[SEC Chairman Christopher] Cox also is expected to put up for final vote Wednesday a proposed rule that would enable companies to create online shareholder forums where investors and management could exchange thoughts, establishing a kind of chat room to improve communication. Opposing that model is the AARP, the lobby group for adults 50 and older, which said its studies show that doing so would result in fewer of its members participating in shareholder elections.
A couple of thoughts spring to mind here:First, it's interesting to see the SEC accepting online forums as a new means for official investor-to-management communications. Web 2.0 features like online forums are fast becoming prevalent on financial services firms' sites - in the past two months alone, we've seen American Express, Bank of America and TD Ameritrade add Web 2.0 features to their websites. With the SEC now proposing a rule specifically geared toward sanctioning online forums, it seems that Web 2.0 functionalities are quickly moving beyond "next big thing" status and gaining a permanent foothold in the financial services industry.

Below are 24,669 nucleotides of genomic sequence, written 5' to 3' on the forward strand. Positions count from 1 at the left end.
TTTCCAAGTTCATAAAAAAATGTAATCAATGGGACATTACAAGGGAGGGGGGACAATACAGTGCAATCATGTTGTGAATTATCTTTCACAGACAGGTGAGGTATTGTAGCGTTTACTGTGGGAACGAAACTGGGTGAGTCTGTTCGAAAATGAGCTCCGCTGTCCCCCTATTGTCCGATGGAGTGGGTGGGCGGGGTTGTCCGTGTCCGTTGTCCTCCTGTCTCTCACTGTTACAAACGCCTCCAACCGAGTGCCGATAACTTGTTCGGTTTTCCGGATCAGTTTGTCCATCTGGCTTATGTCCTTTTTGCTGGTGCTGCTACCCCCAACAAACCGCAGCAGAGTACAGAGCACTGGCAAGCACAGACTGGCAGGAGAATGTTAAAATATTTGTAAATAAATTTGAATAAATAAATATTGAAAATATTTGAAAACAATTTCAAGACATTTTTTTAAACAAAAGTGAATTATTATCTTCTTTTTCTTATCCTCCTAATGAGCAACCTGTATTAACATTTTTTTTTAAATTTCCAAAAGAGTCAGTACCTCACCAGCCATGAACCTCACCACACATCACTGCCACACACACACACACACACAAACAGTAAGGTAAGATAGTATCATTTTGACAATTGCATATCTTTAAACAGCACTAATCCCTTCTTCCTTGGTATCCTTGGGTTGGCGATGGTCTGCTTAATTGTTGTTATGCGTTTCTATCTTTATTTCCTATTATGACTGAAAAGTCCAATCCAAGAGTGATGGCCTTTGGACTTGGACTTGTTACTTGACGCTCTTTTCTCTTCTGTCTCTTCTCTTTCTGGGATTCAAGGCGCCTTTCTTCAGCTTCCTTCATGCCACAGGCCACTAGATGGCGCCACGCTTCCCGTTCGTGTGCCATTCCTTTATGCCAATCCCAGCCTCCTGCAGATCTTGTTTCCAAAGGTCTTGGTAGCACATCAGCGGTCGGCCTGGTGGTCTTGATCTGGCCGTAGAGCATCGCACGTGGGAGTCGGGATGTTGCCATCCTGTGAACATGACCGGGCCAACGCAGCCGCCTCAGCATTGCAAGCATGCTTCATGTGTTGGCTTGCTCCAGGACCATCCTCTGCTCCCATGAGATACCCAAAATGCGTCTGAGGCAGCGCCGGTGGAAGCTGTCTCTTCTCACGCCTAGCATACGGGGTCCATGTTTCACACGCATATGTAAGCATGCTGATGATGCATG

It's equally interesting to note that it's the American Association for Retired Persons that opposes the SEC's proposed rule, not a regulatory body like FINRA. AARP's argument - that the new online forums would deter some of its members from participating in shareholder elections, presumably because they would be unaware of discussions that occurred in the online forums - is a valid (if somewhat convoluted) sticking point. After all, what good is a service if key users can't (or won't) utilize it?
This issue, of course, will be less pressing in the future as greater segments of the population grow computer- and Internet-savvy. But so long as Baby Boomers and the Greatest Generation lead the way in terms of investable assets, the push and pull between old-school reliability and new-school efficiency is something that brokerages, regulatory bodies, etc. will be forced to contend with.As long as Baby Boomers and the Greatest Generation lead the way in terms of investable assets, the push and pull between old-school reliability and new-school efficiency is something that brokerages, regulatory bodies, etc. will be forced to contend with.